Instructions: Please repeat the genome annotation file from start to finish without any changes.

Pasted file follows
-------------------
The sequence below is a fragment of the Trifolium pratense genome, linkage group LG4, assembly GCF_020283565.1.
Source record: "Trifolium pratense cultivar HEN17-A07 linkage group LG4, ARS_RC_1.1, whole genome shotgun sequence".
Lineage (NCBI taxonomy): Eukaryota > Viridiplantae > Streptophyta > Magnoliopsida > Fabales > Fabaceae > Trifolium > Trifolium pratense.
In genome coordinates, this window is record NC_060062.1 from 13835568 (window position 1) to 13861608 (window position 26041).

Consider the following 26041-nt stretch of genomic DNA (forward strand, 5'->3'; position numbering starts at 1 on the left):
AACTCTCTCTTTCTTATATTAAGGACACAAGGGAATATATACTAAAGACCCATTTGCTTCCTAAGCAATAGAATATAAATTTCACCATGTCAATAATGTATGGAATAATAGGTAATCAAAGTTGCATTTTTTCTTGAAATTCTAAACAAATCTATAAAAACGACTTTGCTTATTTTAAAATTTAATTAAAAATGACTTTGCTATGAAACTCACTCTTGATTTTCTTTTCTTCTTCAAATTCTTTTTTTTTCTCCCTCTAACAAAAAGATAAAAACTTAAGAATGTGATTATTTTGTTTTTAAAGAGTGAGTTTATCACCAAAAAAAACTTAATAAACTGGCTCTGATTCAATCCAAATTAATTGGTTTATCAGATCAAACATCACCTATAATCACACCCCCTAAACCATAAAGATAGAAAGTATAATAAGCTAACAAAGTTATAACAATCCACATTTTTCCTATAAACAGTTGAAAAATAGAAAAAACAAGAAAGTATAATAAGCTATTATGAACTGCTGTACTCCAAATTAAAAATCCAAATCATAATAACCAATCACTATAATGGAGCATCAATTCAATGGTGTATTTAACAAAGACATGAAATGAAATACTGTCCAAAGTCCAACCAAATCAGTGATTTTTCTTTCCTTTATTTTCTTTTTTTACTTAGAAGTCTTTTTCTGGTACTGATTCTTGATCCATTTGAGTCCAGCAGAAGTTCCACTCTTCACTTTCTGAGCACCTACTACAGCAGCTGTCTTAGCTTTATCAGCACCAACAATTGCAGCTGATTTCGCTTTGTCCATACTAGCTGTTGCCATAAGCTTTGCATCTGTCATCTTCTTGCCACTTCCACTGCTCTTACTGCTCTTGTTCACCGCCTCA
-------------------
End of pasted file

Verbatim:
The sequence below is a fragment of the Trifolium pratense genome, linkage group LG4, assembly GCF_020283565.1.
Source record: "Trifolium pratense cultivar HEN17-A07 linkage group LG4, ARS_RC_1.1, whole genome shotgun sequence".
Lineage (NCBI taxonomy): Eukaryota > Viridiplantae > Streptophyta > Magnoliopsida > Fabales > Fabaceae > Trifolium > Trifolium pratense.
In genome coordinates, this window is record NC_060062.1 from 13835568 (window position 1) to 13861608 (window position 26041).

Consider the following 26041-nt stretch of genomic DNA (forward strand, 5'->3'; position numbering starts at 1 on the left):
AACTCTCTCTTTCTTATATTAAGGACACAAGGGAATATATACTAAAGACCCATTTGCTTCCTAAGCAATAGAATATAAATTTCACCATGTCAATAATGTATGGAATAATAGGTAATCAAAGTTGCATTTTTTCTTGAAATTCTAAACAAATCTATAAAAACGACTTTGCTTATTTTAAAATTTAATTAAAAATGACTTTGCTATGAAACTCACTCTTGATTTTCTTTTCTTCTTCAAATTCTTTTTTTTTCTCCCTCTAACAAAAAGATAAAAACTTAAGAATGTGATTATTTTGTTTTTAAAGAGTGAGTTTATCACCAAAAAAAACTTAATAAACTGGCTCTGATTCAATCCAAATTAATTGGTTTATCAGATCAAACATCACCTATAATCACACCCCCTAAACCATAAAGATAGAAAGTATAATAAGCTAACAAAGTTATAACAATCCACATTTTTCCTATAAACAGTTGAAAAATAGAAAAAACAAGAAAGTATAATAAGCTATTATGAACTGCTGTACTCCAAATTAAAAATCCAAATCATAATAACCAATCACTATAATGGAGCATCAATTCAATGGTGTATTTAACAAAGACATGAAATGAAATACTGTCCAAAGTCCAACCAAATCAGTGATTTTTCTTTCCTTTATTTTCTTTTTTTACTTAGAAGTCTTTTTCTGGTACTGATTCTTGATCCATTTGAGTCCAGCAGAAGTTCCACTCTTCACTTTCTGAGCACCTACTACAGCAGCTGTCTTAGCTTTATCAGCACCAACAATTGCAGCTGATTTCGCTTTGTCCATACTAGCTGTTGCCATAAGCTTTGCATCTGTCATCTTCTTGCCACTTCCACTGCTCTTACTGCTCTTGTTCACCGCCTCA